... go and see the world, as Tom did, must needs find it a weary journey. Lucky for them if they do not lose heart and stop halfway, instead of going on bravely to the end as Tom did. For then they will remain neither boys nor men, neither fish, flesh, nor good red herring; having learnt a great deal too much, and yet not enough; and sown their wild oats, without having ...
— Journeys Through Bookland V2 • Charles H. Sylvester

... for the young men of all classes to drive or ride some five or six miles along the north avenue,—an excellent road leading to the pretty village of Harlaem; and on this line, about sunset, the amateur of horse-flesh may see done, the fastest pace in the trotting world; double-horse waggons of the neatest and lightest construction, gig, sulky, and saddle, all are alike borne along by trotters or pacers at a speed varying from the pair that ...
— Impressions of America - During the years 1833, 1834 and 1835. In Two Volumes, Volume I. • Tyrone Power

... by them, presenting us with such food as that Countrey afforded, which indeed was not to be despised; we eat of the Flesh both of Beasts, and Fowls, which they had cleanly drest, though with no great curiosity, as wanting materials, wherewithal to do it; and for bread we had the inside or Kernel of a great Nut as big as an Apple, which ...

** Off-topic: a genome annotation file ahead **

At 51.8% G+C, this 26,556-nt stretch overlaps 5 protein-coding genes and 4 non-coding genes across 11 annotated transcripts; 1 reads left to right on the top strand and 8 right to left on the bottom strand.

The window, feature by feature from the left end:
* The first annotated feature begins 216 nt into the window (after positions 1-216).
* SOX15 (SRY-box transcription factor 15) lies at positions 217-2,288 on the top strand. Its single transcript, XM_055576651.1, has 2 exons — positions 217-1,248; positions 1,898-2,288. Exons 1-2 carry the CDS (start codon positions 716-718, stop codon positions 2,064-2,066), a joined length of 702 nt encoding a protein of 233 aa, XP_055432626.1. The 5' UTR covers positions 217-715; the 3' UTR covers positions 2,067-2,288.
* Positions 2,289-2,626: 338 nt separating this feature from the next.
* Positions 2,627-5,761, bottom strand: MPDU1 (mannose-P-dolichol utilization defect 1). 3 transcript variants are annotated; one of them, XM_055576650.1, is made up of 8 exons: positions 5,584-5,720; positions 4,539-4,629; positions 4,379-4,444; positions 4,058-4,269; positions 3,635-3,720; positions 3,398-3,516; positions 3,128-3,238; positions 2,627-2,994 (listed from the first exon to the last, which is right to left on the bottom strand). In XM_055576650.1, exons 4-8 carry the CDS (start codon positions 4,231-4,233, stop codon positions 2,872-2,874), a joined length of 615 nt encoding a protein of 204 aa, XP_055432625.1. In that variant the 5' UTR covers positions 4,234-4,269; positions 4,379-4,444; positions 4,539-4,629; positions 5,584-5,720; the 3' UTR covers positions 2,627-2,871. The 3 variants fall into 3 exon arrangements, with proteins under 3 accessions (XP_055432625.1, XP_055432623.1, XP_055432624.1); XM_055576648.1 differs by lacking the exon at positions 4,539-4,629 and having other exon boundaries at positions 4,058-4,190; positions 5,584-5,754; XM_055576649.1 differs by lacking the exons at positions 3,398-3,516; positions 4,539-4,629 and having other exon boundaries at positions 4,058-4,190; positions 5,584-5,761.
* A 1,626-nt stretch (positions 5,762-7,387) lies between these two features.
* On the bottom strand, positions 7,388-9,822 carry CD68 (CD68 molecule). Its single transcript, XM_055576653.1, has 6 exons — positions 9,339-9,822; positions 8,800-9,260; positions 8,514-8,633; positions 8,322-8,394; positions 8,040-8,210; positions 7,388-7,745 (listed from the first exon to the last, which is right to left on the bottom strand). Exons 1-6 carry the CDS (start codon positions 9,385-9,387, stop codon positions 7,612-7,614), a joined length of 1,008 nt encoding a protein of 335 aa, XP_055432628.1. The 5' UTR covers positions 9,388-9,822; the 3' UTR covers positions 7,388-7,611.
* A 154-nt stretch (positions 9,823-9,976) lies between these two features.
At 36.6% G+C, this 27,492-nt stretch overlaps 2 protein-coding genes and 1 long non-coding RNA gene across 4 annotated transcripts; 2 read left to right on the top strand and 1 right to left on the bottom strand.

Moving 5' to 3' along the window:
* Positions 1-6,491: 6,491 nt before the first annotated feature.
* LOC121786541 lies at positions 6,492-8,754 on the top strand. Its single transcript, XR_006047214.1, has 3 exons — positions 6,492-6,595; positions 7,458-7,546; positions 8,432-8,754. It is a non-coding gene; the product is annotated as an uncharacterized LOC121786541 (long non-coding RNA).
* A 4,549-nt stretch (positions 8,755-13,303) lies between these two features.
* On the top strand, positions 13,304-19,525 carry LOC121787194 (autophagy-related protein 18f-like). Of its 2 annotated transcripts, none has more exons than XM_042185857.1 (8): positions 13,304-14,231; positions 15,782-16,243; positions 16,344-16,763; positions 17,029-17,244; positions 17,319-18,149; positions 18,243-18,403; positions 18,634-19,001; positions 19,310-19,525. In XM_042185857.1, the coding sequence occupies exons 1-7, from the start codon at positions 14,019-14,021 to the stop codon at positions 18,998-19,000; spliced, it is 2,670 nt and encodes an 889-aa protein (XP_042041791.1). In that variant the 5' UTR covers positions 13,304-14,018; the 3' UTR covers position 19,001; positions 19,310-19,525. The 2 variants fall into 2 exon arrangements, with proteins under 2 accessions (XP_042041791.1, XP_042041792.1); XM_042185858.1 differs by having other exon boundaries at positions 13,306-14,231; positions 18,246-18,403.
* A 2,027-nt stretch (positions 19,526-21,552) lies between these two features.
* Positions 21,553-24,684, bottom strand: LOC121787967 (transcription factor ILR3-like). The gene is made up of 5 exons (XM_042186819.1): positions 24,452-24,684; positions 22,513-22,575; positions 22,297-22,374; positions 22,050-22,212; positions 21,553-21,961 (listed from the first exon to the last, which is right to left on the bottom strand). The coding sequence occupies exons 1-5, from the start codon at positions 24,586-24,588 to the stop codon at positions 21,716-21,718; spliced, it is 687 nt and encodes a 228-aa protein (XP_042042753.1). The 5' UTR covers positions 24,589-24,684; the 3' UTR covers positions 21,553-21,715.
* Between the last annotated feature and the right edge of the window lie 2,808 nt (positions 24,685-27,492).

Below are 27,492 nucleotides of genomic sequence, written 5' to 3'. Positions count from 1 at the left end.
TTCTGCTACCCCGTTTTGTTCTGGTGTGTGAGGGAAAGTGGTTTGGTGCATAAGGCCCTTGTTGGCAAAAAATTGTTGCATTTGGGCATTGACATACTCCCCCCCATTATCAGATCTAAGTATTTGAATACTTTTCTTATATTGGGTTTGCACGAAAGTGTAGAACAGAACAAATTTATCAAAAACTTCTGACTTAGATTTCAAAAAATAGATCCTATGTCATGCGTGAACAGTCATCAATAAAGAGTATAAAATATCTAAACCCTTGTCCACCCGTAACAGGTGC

— The Isle Of Pines (1668) - and, An Essay in Bibliography by W. C. Ford • Henry Neville

... lambkin mine, Feed and fatten thy flesh so fine! Know, you dear little sinner, Mother ...
— Poems and Songs • Bjornstjerne Bjornson

... "and thrice welcome, for I waited to break my fast till you or some other had come to me." "God save you, good Robin," answered the Knight; and after they had washed themselves in the stream, they sat down to dine off bread and wine, with flesh of the King's deer, and swans and pheasants. "Such a dinner have I not had for three weeks ...
— The Elson Readers, Book 5 • William H. Elson and Christine M. Keck

... MEN.—All men would be of good size in frame and flesh, were it not for the infirmities visited upon them by the indiscretion of parents and ancestors ...
— Searchlights on Health: Light on Dark Corners • B.G. Jefferis